In Chiquita Brands Int’l, Inc. v. Nat’l Union Fire Ins. Co., 2015-Ohio-5477 (Oh. Ct. App. Dec. 30, 2015), the Court of Appeals of Ohio held that an insurer was entitled to recover defense costs and prejudgment interest pursuant to restitution theory. Ultimately, however, the net effect of Chiquita Brands Int’l, Inc. is somewhat diminished by the Court of Appeals’ statement that its holding was narrow and limited to the particular posture and facts of the case, which while not exceeding rare, may be difficult to replicate in practice.
Numerous claims were filed against the policyholder alleging that the plaintiffs had been injured by the policyholder’s financing of terrorist groups. The insurer did not defend. A trial court held that the insurer had a duty to defend, so it subsequently began paying for the defense. Each payment, except for one, was accompanied by a letter stating that the insurer was reserving the right to seek reimbursement of the payments. Upon appeal, the Court of Appeals of Ohio held that the insurer did not have a duty to defend.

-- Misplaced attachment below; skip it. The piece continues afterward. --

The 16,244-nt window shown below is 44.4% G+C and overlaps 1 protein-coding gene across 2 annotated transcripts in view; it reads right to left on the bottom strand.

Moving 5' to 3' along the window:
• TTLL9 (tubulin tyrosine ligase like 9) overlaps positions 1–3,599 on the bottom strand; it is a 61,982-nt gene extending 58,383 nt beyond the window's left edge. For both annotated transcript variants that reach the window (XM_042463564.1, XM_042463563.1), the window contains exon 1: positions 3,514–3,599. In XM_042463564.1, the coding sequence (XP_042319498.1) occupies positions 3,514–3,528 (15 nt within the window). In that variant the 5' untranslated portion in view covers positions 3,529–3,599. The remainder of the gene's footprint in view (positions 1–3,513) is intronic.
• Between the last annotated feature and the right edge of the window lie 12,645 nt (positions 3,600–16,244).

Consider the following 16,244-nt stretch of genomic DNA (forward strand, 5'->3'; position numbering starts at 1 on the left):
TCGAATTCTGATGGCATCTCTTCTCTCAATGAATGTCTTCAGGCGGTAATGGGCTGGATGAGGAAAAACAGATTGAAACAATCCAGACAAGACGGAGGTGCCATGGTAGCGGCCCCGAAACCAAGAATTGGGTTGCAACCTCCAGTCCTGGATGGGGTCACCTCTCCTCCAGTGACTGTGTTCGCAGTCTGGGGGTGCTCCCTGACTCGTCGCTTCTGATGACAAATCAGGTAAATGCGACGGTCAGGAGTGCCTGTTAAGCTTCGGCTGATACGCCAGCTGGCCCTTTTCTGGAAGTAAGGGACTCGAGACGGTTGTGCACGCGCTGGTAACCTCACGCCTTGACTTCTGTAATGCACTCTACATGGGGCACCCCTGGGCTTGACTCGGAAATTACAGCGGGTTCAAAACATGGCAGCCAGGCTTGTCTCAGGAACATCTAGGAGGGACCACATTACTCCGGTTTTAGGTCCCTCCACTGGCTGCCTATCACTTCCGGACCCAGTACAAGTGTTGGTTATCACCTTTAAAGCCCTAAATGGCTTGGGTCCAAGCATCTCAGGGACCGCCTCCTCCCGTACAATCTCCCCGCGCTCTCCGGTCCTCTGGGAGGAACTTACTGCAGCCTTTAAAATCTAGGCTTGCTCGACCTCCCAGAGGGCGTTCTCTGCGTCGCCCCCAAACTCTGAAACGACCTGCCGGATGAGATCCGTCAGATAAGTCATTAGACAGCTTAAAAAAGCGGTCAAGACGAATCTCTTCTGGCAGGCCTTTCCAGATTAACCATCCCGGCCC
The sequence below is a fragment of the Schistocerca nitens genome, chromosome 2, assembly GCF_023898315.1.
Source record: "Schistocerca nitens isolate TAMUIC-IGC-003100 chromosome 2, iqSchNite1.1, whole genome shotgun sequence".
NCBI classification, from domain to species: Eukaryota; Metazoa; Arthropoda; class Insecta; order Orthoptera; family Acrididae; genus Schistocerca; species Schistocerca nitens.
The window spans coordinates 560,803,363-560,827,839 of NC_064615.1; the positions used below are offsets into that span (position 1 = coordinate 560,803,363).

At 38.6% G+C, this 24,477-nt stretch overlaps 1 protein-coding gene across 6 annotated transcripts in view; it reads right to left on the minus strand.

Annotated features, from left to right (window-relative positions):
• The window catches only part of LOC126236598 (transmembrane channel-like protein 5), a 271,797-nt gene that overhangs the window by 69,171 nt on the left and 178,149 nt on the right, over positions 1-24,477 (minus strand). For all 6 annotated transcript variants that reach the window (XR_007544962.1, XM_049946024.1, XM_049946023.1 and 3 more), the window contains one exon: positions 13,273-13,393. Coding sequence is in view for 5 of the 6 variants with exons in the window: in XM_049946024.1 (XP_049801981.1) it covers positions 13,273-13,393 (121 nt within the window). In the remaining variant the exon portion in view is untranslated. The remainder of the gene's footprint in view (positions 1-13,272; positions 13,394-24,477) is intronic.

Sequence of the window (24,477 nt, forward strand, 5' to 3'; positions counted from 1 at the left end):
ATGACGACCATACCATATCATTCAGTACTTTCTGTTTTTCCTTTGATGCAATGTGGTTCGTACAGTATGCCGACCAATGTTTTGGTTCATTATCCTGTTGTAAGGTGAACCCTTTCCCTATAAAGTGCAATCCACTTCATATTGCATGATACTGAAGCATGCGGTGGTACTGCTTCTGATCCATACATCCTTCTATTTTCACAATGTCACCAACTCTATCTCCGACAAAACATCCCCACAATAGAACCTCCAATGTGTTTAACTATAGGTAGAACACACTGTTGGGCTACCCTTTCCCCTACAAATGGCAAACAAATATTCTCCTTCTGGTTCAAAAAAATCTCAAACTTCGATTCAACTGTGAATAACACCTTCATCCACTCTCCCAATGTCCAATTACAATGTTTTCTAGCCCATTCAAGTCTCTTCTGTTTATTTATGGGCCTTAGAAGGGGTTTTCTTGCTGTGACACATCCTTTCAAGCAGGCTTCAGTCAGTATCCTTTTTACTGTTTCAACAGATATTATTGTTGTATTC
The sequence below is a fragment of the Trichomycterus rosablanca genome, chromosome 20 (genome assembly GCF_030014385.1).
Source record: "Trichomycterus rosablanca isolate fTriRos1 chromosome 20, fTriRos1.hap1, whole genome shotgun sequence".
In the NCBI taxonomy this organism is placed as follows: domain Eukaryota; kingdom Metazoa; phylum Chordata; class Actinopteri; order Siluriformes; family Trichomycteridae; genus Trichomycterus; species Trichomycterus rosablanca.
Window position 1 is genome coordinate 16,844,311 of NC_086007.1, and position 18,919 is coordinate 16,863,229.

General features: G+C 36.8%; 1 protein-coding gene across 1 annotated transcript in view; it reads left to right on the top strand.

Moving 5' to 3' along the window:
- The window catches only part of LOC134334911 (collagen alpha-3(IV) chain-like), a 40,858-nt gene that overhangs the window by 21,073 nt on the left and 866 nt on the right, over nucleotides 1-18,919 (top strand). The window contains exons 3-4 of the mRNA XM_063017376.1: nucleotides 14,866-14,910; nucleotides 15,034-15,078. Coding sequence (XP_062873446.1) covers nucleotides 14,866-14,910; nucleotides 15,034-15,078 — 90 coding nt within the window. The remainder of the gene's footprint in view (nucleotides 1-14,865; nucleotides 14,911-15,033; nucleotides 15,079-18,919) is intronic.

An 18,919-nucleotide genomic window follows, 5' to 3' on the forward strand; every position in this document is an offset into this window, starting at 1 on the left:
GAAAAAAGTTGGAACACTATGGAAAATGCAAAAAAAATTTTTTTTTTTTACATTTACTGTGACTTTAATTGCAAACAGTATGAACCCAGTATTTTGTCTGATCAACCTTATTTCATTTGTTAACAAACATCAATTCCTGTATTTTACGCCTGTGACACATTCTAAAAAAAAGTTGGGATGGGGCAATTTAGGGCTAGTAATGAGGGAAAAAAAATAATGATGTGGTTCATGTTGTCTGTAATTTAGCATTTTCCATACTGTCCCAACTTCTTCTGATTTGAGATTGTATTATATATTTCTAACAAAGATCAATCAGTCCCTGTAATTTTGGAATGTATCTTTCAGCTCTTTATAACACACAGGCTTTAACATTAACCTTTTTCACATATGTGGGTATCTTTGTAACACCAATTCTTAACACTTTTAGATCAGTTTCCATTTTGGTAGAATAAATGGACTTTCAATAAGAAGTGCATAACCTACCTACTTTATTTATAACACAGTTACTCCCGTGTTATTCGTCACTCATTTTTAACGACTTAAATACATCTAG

Following that decision, the insurer sought to recover all of the defense costs it had paid. Ultimately, the Court of Appeals of Ohio held that restitution theory allowed the insurer to recover its payments, with interest. First, the Court of Appeals noted its previous decision that performance was never due under the insurance policies, but after the trial court found that insurer had a duty to defend it was reasonable for the insurer to begin paying defense costs. Also, the Court of Appeals noted that insurer’s payments to the policyholder for defense costs explicitly reserved its rights to seek reimbursement.
The appeals court did not conclude its decision at this point, however, and went on explicitly to limit its holding to the precise procedural posture and factual background of this case. This limit effectively leaves this decision as potential precedent in only a small number of insurance coverage cases that begin with a denial of coverage, finding of a duty to defend, payment of defense costs where an insurer has made sure to include a cover letter with each defense payment reserving its right to reimbursement and a subsequent appeal in the insurer’s favor.